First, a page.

|Flora and fauna will greet you seasonally.
Choosing Your Wheels
Campervans are typically utility-sized vans that are outfitted with the basic essentials for you to be self-sufficient: beds, sinks, crockery, cooking facilities, and a fridge. Depending on the size of the vehicle, you may also find toilet and shower facilities, but these are often reserved for larger motor homes. Alternately you can choose to go with an even smaller vehicle than a campervan (such as a station wagon, minivan, pop-top, or 4x4), and supplement it with traditional camping gear.
Your choice of vehicle will be dependent on how many people there are in your party, where you want to go, your budget, and the level of comfort you require.
To Rent or To Buy
Many campervan and other car rental companies offer an option for you to buy or purchase the vehicle. If you buy it, a buy-back guarantee often comes with the price, so you may be assured that you are not stuck with a vehicle you can’t sell at the end of your trip. The buy-back amount varies, but is often around 50% of your purchase price. More often than not, you will fetch a better price by selling privately, but the buy-back guarantee can provide peace of mind in case you are in a bad location to sell or run out of time.
The general guideline for the cost-effectiveness of renting versus buying is as follows:
- Less than eight weeks: It is almost always best to rent, no matter what vehicle you choose.
- More than eight weeks: It is more cost-effective to purchase a car, minivan, or pop-top vehicle.
- More than 16 weeks: It is more cost-effective to purchase a campervan or small motor home.
Tips for Renting a Campervan in Australia
- Be prepared to drive standard; most campervans have manual transmission.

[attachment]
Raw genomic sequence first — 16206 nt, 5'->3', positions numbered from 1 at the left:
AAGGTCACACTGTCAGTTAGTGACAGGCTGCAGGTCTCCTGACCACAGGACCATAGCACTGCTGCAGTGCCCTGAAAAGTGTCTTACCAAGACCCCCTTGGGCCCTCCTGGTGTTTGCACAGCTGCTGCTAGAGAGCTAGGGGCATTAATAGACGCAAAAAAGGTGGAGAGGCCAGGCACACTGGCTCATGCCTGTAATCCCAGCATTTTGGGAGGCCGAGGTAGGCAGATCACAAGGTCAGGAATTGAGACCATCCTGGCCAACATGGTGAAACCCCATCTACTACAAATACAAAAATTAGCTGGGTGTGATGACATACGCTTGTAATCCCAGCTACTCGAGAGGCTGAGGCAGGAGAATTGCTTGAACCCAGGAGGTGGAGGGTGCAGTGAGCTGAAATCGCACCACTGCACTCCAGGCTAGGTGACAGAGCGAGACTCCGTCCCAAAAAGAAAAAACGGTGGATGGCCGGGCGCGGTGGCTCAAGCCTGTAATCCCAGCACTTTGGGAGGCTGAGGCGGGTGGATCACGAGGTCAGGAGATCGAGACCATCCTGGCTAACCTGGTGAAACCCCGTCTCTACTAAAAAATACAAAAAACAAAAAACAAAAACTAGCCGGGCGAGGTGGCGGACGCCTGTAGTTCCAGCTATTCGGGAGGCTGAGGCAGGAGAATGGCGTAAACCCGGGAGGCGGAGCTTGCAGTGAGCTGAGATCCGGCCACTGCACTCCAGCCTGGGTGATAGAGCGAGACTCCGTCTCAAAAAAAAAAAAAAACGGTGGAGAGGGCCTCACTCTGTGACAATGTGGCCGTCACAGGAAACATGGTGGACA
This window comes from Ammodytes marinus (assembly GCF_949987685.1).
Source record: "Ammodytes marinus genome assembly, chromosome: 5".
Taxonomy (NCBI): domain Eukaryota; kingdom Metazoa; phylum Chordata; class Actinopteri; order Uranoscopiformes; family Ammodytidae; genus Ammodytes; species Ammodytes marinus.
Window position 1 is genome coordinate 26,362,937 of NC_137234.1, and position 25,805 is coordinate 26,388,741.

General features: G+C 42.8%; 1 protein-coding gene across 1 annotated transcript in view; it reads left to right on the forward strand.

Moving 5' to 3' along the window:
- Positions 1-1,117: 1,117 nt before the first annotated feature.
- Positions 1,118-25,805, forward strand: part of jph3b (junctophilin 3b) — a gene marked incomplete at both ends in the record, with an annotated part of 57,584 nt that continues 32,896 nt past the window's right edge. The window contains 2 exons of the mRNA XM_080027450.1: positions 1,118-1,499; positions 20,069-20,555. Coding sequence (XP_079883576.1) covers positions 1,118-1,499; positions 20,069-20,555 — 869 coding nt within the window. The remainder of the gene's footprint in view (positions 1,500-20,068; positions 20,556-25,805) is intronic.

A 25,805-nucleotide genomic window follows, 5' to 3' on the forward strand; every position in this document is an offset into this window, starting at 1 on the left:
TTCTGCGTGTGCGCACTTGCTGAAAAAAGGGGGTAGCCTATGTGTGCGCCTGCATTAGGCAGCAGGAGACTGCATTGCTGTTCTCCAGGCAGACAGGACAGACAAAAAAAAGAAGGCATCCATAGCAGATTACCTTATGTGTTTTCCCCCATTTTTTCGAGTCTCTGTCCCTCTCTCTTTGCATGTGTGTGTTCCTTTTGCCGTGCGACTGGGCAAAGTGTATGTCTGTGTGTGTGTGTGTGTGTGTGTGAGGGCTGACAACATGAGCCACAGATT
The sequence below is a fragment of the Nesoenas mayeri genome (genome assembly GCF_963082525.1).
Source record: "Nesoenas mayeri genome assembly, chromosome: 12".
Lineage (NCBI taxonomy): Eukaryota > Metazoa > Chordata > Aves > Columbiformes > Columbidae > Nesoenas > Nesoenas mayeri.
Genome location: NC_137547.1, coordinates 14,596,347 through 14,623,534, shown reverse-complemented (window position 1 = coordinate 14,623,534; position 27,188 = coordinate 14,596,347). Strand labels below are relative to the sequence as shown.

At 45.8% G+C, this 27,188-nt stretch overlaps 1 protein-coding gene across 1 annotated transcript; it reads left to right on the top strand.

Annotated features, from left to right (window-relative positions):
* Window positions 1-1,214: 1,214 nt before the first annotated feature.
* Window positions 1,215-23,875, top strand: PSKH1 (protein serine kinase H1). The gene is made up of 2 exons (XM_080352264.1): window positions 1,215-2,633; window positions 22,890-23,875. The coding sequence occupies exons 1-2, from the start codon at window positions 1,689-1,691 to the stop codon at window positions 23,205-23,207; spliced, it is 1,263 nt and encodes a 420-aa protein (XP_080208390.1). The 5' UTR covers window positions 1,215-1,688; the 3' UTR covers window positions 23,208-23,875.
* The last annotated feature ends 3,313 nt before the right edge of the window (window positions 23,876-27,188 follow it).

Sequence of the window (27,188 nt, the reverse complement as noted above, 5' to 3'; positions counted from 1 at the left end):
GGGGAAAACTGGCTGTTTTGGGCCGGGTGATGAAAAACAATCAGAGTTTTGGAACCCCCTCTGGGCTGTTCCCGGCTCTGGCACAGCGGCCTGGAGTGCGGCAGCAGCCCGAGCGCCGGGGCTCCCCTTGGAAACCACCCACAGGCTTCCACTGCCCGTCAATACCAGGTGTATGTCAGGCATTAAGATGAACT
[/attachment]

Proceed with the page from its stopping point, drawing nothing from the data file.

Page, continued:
- You drive on the left-hand side of the road in Australia.
- You usually have to be at least 21 years old to rent a campervan.
- Although it is common to pick up and drop off your vehicle in different locations, check with your rental company to ensure they have a drop off location at your desired final stop and confirm if there are any extra fees to do this.
- Weekends are slow in Australia; don’t expect the rental company to be open for pick ups or drop offs; call in advance to check.
- Insurance charges vary from company to company; some have mandatory charges while others do not.
- Advise the rental company regarding your desired itinerary. There are a number of roads that rental companies will not allow you to travel on, including unpaved or remote roads. At other times of year, some roads are impassable or require a special vehicle with a snorkel. The rental company should fit you with a vehicle that is appropriate for your planned route and time of year.
- Equipment and conveniences included with the campervan vary. Make sure you have everything you want. Be prepared to supplement along the way with creature comforts like extra blankets for the cold climes, or a coffee pot for your morning cup.
- There are stretches of road in Australia so remote that rusted out broken-down cars are simply abandoned at the side of the road, eerily making you wonder what happened to the owner. Make sure your vehicle is solid (especially if you buy it), so yours doesn’t become one of the rusty statistics.
Camping with a Campervan